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What is it

Rosacea (rose-AY-sha) is a chronic inflammation of the skin of the face that causes redness and swelling. Characterized by enlargement of blood vessels in the skin, the condition which affects 13 million Americans typically affects the forehead, chin, and lower half of the nose, usually beginning with redness in the center of the face that gradually widens to cover the cheeks and chin. In time, rosacea leads to the appearance of small spidery blood vessels (telangiectasia) and tiny pimples in and around the reddened area (which is why it was once known as adult acne). In some cases rosacea may be accompanied by oily skin and dandruff.

In more advanced cases, thick red bumps may develop on the lower half of the nose and spread to the cheek. This condition, called rhinophyma, is more common in men than women, with its victims often mistaken for alcoholics, thanks to the comedian WC. Fields, who had rhinophyma and rosacea and regularly referred to his nose bumps as “gin blossoms.” But teetotalers can certainly get rosacea.

Rosacea is sometimes called the curse of the Celts because so many people who develop it are of Irish ancestry. In fact, it can also afflict other ethnic groups. Still, those most Likely to develop rosacea are adults with fair hair and skin, typically women between the ages of 30 and 60. When it strikes men, rosacea is often more severe.


  • Areas of the face appear to blush for a few minutes to a few hours.
  • A few outbreaks can leave a permanent sunburned appearance.
  • Blood vessels in areas with rosacea enlarge and become more visible through the skin.
  • Pimples appear in some cases.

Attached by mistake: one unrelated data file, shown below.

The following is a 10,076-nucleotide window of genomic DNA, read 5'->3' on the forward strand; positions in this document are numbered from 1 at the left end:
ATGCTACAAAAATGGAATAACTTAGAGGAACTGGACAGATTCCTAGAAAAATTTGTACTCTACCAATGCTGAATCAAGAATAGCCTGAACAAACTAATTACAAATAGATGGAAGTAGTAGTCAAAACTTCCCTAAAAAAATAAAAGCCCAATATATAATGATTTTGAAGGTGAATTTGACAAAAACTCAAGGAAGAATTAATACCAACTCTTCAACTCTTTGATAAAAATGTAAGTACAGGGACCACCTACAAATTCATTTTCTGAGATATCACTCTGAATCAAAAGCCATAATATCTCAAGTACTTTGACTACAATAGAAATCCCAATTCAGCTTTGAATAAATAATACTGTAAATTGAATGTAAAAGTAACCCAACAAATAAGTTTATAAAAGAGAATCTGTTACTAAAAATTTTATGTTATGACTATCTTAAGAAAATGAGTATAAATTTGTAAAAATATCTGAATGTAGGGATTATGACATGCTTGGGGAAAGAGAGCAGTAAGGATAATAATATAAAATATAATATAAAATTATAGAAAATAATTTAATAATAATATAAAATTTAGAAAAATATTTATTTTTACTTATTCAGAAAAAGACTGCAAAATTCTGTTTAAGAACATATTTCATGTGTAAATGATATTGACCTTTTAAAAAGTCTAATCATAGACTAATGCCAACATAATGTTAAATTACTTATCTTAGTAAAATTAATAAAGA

• In about half of the cases a burning and gritty sensation is experienced in the eyes.

What causes it

Some experts believe a vascular disorder may be the cause, or that mites, which inhabit facial hairs, may play a role in causing the inflammation. Since rosacea can affect several family: members, researchers think there is a genetic; component to the disease. The actual cause of rosacea is still unknown, but a number of diverse factors can aggravate the condition, including stress, spicy foods, smoking, alcohol, temperature extremes, humidity, exercise, hot drinks, wind, excessive sunlight, and skin products that contain irritating ingredients.

What if you do nothing

Rosacea rarely reverses itself and may last for years, worsening without treatment.

Home remedies

Rosacea can’t be cured, but it can be treated with several medications prescribed by your physician. In addition, the following measures may help.

Keep a trigger diary

One way to help control rosacea is to avoid anything that you think makes your face flush. Keeping a diary of such triggers may help. These might include alcoholic beverages, alcohol applied to the skin, hydrocortisone creams, sun exposure, hot baths, hot or very cold weather, vigorous exercise, heavy lifting, straining on the toilet, chronic cough, menopause, or emotional upset. Hot spices and peppers, hot drinks, chocolate, yogurt, and tomatoes may aggravate rosacea. So can certain drugs, such as niacin in large doses (for lowering cholesterol) and blood pressure medications. Most over-the counter “remedies” aggravate rosacea rather than help it.

Check your cosmetics and medications

Certain medications may dilate blood vessels and worsen rosacea. Instead of using oil-based products, switch to less irritating water-based cosmetics.

Reduce stress in your life

Do your best not to suppress anger, fear, or other strong emotions.

Avoid rubbing your face

This can irritate your skin.

Switch to an electric shaver

Razor blades can irritate the skin. Avoid aftershave lotions containing alcohol, menthol, witch hazel, or peppermint.

Apply cold compress

Soak a cloth in ice-cold water and rub it to the flushed parts of your face for about 10 minutes. This will help constrict dilated blood vessels and slow down the inflammatory process.

Use sunscreen

If you must be in the sun, this will help protect your skin.

Avoid extremes of temperature

When it’s too hot or too cold, rosacea symptoms can intensify.


There are no specific preventive measures for rosacea, but you can help control it by avoiding anything that makes your face flush.

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